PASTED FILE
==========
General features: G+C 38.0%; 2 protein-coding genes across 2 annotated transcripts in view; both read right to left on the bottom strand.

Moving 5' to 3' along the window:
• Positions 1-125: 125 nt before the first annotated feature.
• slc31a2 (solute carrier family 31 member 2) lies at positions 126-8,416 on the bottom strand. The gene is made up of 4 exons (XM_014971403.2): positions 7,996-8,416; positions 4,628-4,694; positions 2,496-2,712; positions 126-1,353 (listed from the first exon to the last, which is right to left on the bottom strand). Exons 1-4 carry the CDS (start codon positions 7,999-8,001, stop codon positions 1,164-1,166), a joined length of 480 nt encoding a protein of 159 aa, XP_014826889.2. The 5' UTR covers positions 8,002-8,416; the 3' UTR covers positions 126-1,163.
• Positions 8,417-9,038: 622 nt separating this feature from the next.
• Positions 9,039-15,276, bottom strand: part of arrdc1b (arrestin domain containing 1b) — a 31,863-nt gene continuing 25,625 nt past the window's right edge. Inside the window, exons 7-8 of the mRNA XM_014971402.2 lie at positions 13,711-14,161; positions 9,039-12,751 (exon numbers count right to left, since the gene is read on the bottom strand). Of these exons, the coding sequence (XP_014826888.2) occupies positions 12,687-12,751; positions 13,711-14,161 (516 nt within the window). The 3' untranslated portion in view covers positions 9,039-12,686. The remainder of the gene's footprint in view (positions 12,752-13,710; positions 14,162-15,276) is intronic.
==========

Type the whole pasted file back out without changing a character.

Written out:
General features: G+C 38.0%; 2 protein-coding genes across 2 annotated transcripts in view; both read right to left on the bottom strand.

Moving 5' to 3' along the window:
• Positions 1-125: 125 nt before the first annotated feature.
• slc31a2 (solute carrier family 31 member 2) lies at positions 126-8,416 on the bottom strand. The gene is made up of 4 exons (XM_014971403.2): positions 7,996-8,416; positions 4,628-4,694; positions 2,496-2,712; positions 126-1,353 (listed from the first exon to the last, which is right to left on the bottom strand). Exons 1-4 carry the CDS (start codon positions 7,999-8,001, stop codon positions 1,164-1,166), a joined length of 480 nt encoding a protein of 159 aa, XP_014826889.2. The 5' UTR covers positions 8,002-8,416; the 3' UTR covers positions 126-1,163.
• Positions 8,417-9,038: 622 nt separating this feature from the next.
• Positions 9,039-15,276, bottom strand: part of arrdc1b (arrestin domain containing 1b) — a 31,863-nt gene continuing 25,625 nt past the window's right edge. Inside the window, exons 7-8 of the mRNA XM_014971402.2 lie at positions 13,711-14,161; positions 9,039-12,751 (exon numbers count right to left, since the gene is read on the bottom strand). Of these exons, the coding sequence (XP_014826888.2) occupies positions 12,687-12,751; positions 13,711-14,161 (516 nt within the window). The 3' untranslated portion in view covers positions 9,039-12,686. The remainder of the gene's footprint in view (positions 12,752-13,710; positions 14,162-15,276) is intronic.